Talking with Aging Parents About Senior Living Communities

Your parents may insist that the home they live in now is the only place they’ll ever live. If it’s the house where you grew up, you may have your own special memories there.

But you may be noticing that taking care of the house seems to be getting harder for them. On top of that, you may feel unsure about how to talk about your concerns.

Many seniors are afraid that moving would mean a loss of independence. For others, it feels like an admission of failure or an unpleasant reminder of one’s mortality. 

The good news is that senior living communities offer many benefits that enhance quality of life. The key to a smooth transition is to explore the different options available, start the conversation early and lead with empathy.

Educate Yourself About Senior Living Options

There are many different types of senior living communities. Which one is best depends on your loved one’s care requirements and independence with daily living. Other considerations include repair and maintenance needs, safety and security features and desired amenities.

Independent living communities are ideal for active seniors who can still live on their own. Residents have their own stylish apartments, along with a plethora of engaging activities and helpful services:  

  • Abundant opportunities for making new friends, getting plenty of exercise and learning new things 
  • Onsite restaurants that serve a variety of meals, from healthy entrees and veggies to casual fare like pizza and sandwiches
  • No more worrying about maintenance, repairs or cutting the grass 
  • Regular transportation to stores, medical appointments and other locations 
  • Onsite services like a sundry shop, postal service and laundry

Depending on your loved one’s care needs, additional senior living options include assisted living and skilled nursing.

  • Assisted living provides help with activities of daily living, such as eating meals, getting dressed, taking a bath and using the restroom. Residents also enjoy opportunities for social interaction and intellectual stimulation. 
  • Skilled nursing, or a nursing home, is intended for individuals who need 24-hour medical care and monitoring on a long-term basis. Registered nurses and other health professionals are always onsite, and care is supervised by a licensed physician. 

Start the Conversation Early

All too often, seniors and their families don’t think about new living arrangements until a health crisis or injury occurs. Or they may wait until living alone becomes unsafe due to a risk of falling. 

There are many advantages to exploring new living arrangements before an emergency hits. First off, there will be more time to carefully research different options. Second, your parents may have more autonomy in choosing where to live if they do so while they’re still active and independent. Finally, it’s easier to make a big decision, like where to move, when your family isn’t also dealing with a stressful situation.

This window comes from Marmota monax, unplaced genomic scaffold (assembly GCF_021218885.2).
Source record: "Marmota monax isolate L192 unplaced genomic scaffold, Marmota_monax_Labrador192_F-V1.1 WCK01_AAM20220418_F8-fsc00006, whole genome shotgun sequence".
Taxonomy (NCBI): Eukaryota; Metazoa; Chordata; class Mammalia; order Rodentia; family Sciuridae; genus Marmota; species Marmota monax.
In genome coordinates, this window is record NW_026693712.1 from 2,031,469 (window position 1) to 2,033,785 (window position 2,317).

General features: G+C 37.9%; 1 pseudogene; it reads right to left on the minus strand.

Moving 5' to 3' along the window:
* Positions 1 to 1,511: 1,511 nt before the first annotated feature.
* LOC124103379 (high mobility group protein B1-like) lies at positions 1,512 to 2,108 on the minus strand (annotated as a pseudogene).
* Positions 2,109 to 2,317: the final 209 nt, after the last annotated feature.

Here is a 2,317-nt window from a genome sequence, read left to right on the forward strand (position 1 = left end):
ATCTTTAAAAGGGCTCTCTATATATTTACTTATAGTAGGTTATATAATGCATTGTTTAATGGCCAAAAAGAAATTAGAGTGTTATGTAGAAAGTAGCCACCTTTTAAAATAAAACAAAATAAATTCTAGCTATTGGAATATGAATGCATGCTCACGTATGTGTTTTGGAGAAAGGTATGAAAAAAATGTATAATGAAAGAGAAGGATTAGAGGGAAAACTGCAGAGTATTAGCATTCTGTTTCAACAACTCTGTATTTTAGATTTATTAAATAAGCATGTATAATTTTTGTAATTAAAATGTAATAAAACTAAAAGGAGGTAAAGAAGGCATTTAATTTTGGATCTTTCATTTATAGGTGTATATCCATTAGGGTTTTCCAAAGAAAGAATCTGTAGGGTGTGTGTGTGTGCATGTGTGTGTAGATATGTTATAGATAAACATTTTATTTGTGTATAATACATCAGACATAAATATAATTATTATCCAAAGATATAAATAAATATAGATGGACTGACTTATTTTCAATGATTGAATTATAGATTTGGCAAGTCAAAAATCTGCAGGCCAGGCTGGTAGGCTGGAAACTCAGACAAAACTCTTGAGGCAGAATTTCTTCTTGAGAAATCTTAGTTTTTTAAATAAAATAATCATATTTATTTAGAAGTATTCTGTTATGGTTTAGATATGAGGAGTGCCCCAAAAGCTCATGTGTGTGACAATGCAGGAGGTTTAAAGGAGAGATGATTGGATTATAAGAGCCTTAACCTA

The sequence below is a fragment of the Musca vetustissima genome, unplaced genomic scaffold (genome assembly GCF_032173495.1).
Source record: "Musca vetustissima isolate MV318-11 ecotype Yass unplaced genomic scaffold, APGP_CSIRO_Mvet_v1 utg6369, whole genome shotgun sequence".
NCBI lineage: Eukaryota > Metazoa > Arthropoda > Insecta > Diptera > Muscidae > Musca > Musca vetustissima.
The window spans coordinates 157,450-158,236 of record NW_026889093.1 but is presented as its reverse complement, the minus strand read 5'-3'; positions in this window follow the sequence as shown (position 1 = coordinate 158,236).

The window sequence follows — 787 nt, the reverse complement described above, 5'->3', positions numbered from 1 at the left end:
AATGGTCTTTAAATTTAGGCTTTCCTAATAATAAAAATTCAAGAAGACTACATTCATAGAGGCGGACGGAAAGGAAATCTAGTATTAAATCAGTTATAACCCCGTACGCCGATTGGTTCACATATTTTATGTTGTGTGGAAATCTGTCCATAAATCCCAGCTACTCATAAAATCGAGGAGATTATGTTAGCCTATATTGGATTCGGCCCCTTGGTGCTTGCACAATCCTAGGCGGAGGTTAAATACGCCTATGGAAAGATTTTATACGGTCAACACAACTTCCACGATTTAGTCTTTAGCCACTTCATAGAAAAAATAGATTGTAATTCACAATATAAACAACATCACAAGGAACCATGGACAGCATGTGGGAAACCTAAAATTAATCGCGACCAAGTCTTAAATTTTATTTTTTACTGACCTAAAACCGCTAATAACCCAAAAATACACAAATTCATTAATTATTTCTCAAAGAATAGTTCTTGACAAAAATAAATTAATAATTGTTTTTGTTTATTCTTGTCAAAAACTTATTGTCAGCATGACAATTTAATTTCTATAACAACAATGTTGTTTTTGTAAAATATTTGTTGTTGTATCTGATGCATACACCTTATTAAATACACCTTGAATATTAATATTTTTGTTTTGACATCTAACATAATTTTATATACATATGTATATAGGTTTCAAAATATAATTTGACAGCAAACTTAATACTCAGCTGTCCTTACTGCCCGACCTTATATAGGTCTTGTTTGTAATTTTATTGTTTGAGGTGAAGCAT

A good conversation starter is to simply ask how things are going. Reassure your parents that you care about their well-being and are there to help.

  • Show an interest in their social life. Would they like to spend more time with people close to their own age?
  • Ask about household chores. Is taking care of the house becoming more stressful? Do they ever feel tired after vacuuming or mowing the lawn? 
  • Do they still enjoy driving, or is it becoming a hassle? 
  • Do they ever worry about falling? Have they experienced a fall? 
  • If your parents take any medications, ask how that’s going. Do they ever forget to take their medicine, or take the wrong dosage? 
  • How are they doing with their finances? Are they remembering to pay all of their bills on time? 

Lead with Empathy

Moving to a new place is a big decision that cannot be made in one conversation. Give your loved ones plenty of time and space to express their feelings and gather information.

Talk with them when everyone is relaxed and undistracted. Research different communities together. Ask lots of questions and talk to residents and staff about their experiences.  

Above all, remember that the final decision is your loved one’s to make and not yours. Never attempt to make decisions for someone who is still capable of making them independently. Your role is to listen, offer support and be ready with an informed opinion when appropriate. 

Are you looking for information about senior living options for yourself or a loved one? We encourage you to contact us at the Terrace Retirement Community or give us a call at 573-875-2538. 

 

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